Art through sewing helps trauma victims heal
She thought she was just taking another training that could help her clients. What Niloufar didn’t know is that she would learn so much about herself and the grief she carried from her previous life in Iran.
When LCS Northwest was invited by the Common Threads Project to become a partner organization, our Greater Puget Sound clinic staff thought it was a perfect match with their refugee and immigrant counseling work. The goal is to help clients recover from trauma and gender-based violence they experienced in their home countries.
The Common Threads model revives an ancient practice found in diverse cultures: Women come together to sew their stories onto cloth, and use the safety and support of that gathering to disclose unspeakable atrocities. Participants undergo a 6-month treatment process, which involves the creation of a story cloth, as well as traditional trauma therapy interventions.
Niloufar and her counseling colleague Faten Rashid joined a Common Threads therapy group to learn the process and eventually offer the therapy to LCS Northwest clients.
For Niloufar, creating art through sewing was new, but being creative was not. She is an accomplished artist in oil painting, clay and mixed media.
Participants had the opportunity to tell their personal stories, often for the first time in their lives and in the safety of being out of their home countries. Horrific stories of torture, sexual violence, isolation and psychological abuse are common.
In her story cloth, Niloufar portrayed the gender discrimination she knew in Iran before she came to the U.S. in 2017, as well as the experiences of her clients as immigrants and refugees. She joined LCS Northwest in May 2021.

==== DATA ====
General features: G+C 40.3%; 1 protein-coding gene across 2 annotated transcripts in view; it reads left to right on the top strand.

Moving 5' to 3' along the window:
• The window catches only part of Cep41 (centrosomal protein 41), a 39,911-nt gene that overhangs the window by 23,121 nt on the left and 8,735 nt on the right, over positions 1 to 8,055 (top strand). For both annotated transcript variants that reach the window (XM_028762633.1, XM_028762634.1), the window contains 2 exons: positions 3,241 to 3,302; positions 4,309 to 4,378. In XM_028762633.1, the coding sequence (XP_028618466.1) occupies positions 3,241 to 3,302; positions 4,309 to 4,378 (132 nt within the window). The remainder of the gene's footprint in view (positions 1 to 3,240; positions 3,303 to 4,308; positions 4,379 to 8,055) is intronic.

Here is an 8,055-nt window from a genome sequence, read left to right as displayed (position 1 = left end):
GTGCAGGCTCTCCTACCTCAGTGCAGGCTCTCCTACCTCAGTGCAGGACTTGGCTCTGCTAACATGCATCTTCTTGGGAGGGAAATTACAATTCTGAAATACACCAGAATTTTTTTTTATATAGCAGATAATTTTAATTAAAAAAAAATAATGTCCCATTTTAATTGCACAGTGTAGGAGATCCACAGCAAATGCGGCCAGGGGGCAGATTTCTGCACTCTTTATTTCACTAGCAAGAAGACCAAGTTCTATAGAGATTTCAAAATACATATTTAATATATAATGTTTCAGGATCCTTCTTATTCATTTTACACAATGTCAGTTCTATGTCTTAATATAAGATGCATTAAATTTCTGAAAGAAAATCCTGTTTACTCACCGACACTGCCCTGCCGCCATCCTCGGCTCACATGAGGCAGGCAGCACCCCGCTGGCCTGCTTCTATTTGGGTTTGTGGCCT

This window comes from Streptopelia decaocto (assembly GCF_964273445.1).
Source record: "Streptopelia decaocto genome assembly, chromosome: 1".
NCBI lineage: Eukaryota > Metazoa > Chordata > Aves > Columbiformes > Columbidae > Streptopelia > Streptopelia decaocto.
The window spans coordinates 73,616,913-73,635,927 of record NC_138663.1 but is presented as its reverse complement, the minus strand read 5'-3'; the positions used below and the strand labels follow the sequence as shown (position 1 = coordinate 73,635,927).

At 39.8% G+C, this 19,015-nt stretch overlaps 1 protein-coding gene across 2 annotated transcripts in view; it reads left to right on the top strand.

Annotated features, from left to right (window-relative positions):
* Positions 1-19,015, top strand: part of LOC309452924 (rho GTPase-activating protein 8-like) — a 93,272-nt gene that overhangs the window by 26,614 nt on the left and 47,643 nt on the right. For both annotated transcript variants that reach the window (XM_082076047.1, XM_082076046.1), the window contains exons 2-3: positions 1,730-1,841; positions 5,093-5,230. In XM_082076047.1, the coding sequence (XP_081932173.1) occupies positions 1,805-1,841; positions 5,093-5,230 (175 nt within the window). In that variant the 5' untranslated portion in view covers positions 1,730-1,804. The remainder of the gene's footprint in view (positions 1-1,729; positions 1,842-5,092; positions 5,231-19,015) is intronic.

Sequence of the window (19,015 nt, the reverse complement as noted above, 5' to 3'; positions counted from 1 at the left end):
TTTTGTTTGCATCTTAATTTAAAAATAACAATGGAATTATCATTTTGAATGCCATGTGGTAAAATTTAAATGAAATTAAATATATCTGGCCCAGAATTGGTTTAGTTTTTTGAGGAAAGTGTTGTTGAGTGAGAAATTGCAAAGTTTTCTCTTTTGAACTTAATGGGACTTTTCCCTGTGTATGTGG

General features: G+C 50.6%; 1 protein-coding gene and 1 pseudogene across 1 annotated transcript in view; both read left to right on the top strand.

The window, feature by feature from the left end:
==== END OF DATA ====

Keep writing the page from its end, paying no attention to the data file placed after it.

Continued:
“Despite the difficult things in my past, they barely compare to the atrocities my clients go through. I was separated from my family for five years. One of my clients was separated from her husband for 16. I wanted to give voice to the tremendous things they have overcome.”
“After the story cloth process, I definitely think differently about my past,” she said. “I feel a new sense of freedom.”
The process relies on the trust and safety of the women being together in a group, so today’s virtual class format is not ideal.
“We’re just waiting for COVID conditions to improve a bit more, so that an in-person class is safe for all the participants,” said Allison Taylor, Behavioral Health Clinical Director for the Greater Puget Sound district. “But we’re definitely getting close to being able to offer it. It’s an honor for our organization to be invited by the program’s founder to partner with them.”
Niloufar has begun work on a new story cloth about the use of the dress code as a tool of discrimination against women. “There is a growing movement in my country to end the requirements of wearing the compulsory hijab, and I want to support that.”
To learn more about Common Threads and see pictures from the course LCSNW staff participated in, go to the Seattle Common Threads page.